Wasted Wood

One of the websites that I maintain is www.renewables-map.co.uk. This is a log of all the major renewable energy projects in the UK, generally anything over 1Mw. One area I cover is biomass, I see projects that will result in millions of tonnes of wood being shipped to the UK to be burnt. 

While biomass is certainly renewable energy in that it has a sort of closed loop, trees grow, they get cut, burnt, more trees grow and suck the CO2 out of the air to be burnt again. I do wonder if lareg swathes of forest are being cut down and burnt to allow for fast growing plantations that disturb the soil and overall release far more CO2 than will ever be saved using the biomass ‘loop’.

While developing these huge schemes, chopping down and shipping forests across the Atlantic we are in the meantime ignoring huge volumes of biomass that is burnt as waste.

Ever seen a tree culled from the roadside? That tree is effectively the same wood as is being shipped across the Atlantic, but rather than being used as free fuel, it will be classed as a waste product and must be disposed of. Out in rural areas most likley on a semi legal bonfire, it might end up as landfill at best it is chipped and used as compost.

While we can’t power Britain by using offcusts from the hedge rows, surely we can divert the wood into the biomass fuel cycle and give it a use and value rather than treating it as a waste product  which has a cost.

Too difficult? Not at all, just a function of organisation and management. I can envisage a series of waste wood yards collecting biomass. Define what consitutes biomass and pay for it. Not so much that we have thieves stealing wood, but enough to cover the legitimate users fuel costs in getting it there.  The biomass plants can then have a single local source of fuel to augment their existing supplies.


When is food not food

There is increasing discusion of the sustainability of farming. Of how we can maintain productivity and how we can physically feed all thos eextra mouths that are expected in the coming  decade(s). But little or no mention of the degradation of minerals.

With modern farming the product/crop is always removed from the field. With the crop goes a proprtion, however small, of whatever trace elements are in the soil. To keep crops going we put back fertilizer, but this is not aimed at replacing all that has been taken by the crop but only sufficient (and at the lowest cost) to make the crop grow again.

This years crop of wheat is fundamentally different to the crop from the same field 50 years ago. Add to this the genetic engineering / breeding to ensure the crop looks right and is ‘fat’ in this sense lots of carbohydrate. Its also increasingly the same as the crop from a field 100 miles away.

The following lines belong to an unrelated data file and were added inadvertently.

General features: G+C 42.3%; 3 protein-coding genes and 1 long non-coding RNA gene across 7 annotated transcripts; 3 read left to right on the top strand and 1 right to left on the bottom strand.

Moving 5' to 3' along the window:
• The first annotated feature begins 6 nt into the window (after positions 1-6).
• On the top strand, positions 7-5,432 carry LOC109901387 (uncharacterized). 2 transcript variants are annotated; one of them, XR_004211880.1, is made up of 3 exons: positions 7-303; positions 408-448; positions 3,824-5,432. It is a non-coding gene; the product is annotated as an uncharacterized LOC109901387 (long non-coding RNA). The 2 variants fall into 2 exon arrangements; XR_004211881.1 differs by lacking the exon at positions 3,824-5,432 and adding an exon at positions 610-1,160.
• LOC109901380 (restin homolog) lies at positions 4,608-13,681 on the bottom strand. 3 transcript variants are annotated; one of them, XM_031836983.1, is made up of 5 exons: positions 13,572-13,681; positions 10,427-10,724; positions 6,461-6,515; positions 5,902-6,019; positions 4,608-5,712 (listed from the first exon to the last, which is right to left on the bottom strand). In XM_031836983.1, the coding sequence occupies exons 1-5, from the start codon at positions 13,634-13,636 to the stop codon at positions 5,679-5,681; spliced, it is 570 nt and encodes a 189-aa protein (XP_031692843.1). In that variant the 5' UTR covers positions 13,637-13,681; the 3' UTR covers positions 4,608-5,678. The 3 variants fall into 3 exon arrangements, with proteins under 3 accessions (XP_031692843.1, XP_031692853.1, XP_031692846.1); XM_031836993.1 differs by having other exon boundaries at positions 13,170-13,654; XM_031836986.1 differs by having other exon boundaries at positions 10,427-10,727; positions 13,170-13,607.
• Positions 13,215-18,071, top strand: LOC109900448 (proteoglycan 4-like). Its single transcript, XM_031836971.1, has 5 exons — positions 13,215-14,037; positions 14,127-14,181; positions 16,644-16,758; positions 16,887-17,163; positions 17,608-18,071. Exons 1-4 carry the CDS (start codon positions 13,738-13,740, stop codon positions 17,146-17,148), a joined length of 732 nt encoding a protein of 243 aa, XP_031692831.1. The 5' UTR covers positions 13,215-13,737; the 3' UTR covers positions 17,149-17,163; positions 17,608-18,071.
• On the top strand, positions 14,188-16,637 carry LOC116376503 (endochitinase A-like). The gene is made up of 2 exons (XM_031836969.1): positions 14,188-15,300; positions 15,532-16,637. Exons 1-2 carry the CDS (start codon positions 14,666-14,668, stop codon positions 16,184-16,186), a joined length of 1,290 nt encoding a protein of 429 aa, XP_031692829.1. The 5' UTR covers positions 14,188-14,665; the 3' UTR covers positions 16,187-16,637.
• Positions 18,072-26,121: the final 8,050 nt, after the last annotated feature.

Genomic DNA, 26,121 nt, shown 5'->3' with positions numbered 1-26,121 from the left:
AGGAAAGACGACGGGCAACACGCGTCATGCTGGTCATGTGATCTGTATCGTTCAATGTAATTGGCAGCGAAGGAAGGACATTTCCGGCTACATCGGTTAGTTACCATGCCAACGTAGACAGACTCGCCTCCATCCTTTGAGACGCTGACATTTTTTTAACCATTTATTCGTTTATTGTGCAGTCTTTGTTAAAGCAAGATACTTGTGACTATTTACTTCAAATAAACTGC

In the case of wheat. We eat it in bread, our food animals eat it, we eat them. We are moving towards a monotonous unhealthy diet denuded of trace elements. But, the standardized crop suites the food seller. Their job is not to provide a healthy product but something people buy and makes money for them. Take out the trace elements and our thyroid doesn’t work, other parts also start to fail, we head towards being malnourished with growing obesity and failing health  while surrounded by food.

In the case of salt, we have processed what was a super food with 80 and more vital minerals into just sodium chloride. Okay, its white, tastes like salt, is cheap, pours but is no longer food.

So, not only must we look to maintaining the volume of food, but that it remains food in the real sense.

There are many ways of doing this, only one is becoming increasingly used though it is very unpopular. That is the use of sewage, clearly a sustainable way of dealing with  our own personal output and far more sensible than dumping it at sea or burining it. Where I live, this is an annual event, smelly but not that bad. Certainly good for the local fields that are otherwise turning into a desert.

Alternatives exist, the simplest being to physically extract or mine the minerals and dump them on the fields, perhaps as rock dust. Natural processes will then revitalise the fields, however I would expect that is far from that simple.